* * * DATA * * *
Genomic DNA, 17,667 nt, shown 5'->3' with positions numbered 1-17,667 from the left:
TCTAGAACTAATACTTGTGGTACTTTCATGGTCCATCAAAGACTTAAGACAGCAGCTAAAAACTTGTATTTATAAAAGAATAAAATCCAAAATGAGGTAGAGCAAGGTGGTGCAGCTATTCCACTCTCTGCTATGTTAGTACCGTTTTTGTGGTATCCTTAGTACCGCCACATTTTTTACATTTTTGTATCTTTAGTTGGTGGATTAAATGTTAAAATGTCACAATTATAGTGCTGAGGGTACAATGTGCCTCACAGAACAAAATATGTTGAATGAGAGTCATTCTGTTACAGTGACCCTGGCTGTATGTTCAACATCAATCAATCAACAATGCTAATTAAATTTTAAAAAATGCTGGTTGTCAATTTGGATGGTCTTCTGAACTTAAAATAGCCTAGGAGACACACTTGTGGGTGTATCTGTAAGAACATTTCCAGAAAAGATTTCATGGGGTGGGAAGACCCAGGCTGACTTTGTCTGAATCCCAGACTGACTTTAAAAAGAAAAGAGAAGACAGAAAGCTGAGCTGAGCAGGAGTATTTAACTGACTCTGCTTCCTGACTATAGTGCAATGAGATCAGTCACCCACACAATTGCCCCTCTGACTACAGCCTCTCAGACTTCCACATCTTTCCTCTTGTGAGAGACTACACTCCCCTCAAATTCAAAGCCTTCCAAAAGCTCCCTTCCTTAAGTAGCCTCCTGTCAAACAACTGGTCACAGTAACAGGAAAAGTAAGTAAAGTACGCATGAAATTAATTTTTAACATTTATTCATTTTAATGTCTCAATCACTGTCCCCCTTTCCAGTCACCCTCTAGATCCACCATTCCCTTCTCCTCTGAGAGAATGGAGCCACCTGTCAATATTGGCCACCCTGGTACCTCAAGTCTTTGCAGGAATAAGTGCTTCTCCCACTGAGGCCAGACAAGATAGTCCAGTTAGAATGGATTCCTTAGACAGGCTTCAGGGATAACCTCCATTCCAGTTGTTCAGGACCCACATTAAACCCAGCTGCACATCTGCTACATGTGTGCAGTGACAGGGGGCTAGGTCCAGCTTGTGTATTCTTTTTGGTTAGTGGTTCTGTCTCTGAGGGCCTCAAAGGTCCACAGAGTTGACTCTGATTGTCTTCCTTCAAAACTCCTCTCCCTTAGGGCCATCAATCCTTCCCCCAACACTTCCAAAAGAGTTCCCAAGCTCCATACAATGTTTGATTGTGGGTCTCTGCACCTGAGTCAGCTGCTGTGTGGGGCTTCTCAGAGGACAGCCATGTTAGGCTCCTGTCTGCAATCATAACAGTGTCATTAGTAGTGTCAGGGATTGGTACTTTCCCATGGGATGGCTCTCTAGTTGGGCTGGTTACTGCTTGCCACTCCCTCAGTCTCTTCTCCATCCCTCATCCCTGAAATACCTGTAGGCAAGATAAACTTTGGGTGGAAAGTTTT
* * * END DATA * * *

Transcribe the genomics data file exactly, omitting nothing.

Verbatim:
Genomic DNA, 17,667 nt, shown 5'->3' with positions numbered 1-17,667 from the left:
TCTAGAACTAATACTTGTGGTACTTTCATGGTCCATCAAAGACTTAAGACAGCAGCTAAAAACTTGTATTTATAAAAGAATAAAATCCAAAATGAGGTAGAGCAAGGTGGTGCAGCTATTCCACTCTCTGCTATGTTAGTACCGTTTTTGTGGTATCCTTAGTACCGCCACATTTTTTACATTTTTGTATCTTTAGTTGGTGGATTAAATGTTAAAATGTCACAATTATAGTGCTGAGGGTACAATGTGCCTCACAGAACAAAATATGTTGAATGAGAGTCATTCTGTTACAGTGACCCTGGCTGTATGTTCAACATCAATCAATCAACAATGCTAATTAAATTTTAAAAAATGCTGGTTGTCAATTTGGATGGTCTTCTGAACTTAAAATAGCCTAGGAGACACACTTGTGGGTGTATCTGTAAGAACATTTCCAGAAAAGATTTCATGGGGTGGGAAGACCCAGGCTGACTTTGTCTGAATCCCAGACTGACTTTAAAAAGAAAAGAGAAGACAGAAAGCTGAGCTGAGCAGGAGTATTTAACTGACTCTGCTTCCTGACTATAGTGCAATGAGATCAGTCACCCACACAATTGCCCCTCTGACTACAGCCTCTCAGACTTCCACATCTTTCCTCTTGTGAGAGACTACACTCCCCTCAAATTCAAAGCCTTCCAAAAGCTCCCTTCCTTAAGTAGCCTCCTGTCAAACAACTGGTCACAGTAACAGGAAAAGTAAGTAAAGTACGCATGAAATTAATTTTTAACATTTATTCATTTTAATGTCTCAATCACTGTCCCCCTTTCCAGTCACCCTCTAGATCCACCATTCCCTTCTCCTCTGAGAGAATGGAGCCACCTGTCAATATTGGCCACCCTGGTACCTCAAGTCTTTGCAGGAATAAGTGCTTCTCCCACTGAGGCCAGACAAGATAGTCCAGTTAGAATGGATTCCTTAGACAGGCTTCAGGGATAACCTCCATTCCAGTTGTTCAGGACCCACATTAAACCCAGCTGCACATCTGCTACATGTGTGCAGTGACAGGGGGCTAGGTCCAGCTTGTGTATTCTTTTTGGTTAGTGGTTCTGTCTCTGAGGGCCTCAAAGGTCCACAGAGTTGACTCTGATTGTCTTCCTTCAAAACTCCTCTCCCTTAGGGCCATCAATCCTTCCCCCAACACTTCCAAAAGAGTTCCCAAGCTCCATACAATGTTTGATTGTGGGTCTCTGCACCTGAGTCAGCTGCTGTGTGGGGCTTCTCAGAGGACAGCCATGTTAGGCTCCTGTCTGCAATCATAACAGTGTCATTAGTAGTGTCAGGGATTGGTACTTTCCCATGGGATGGCTCTCTAGTTGGGCTGGTTACTGCTTGCCACTCCCTCAGTCTCTTCTCCATCCCTCATCCCTGAAATACCTGTAGGCAAGATAAACTTTGGGTGGAAAGTTTT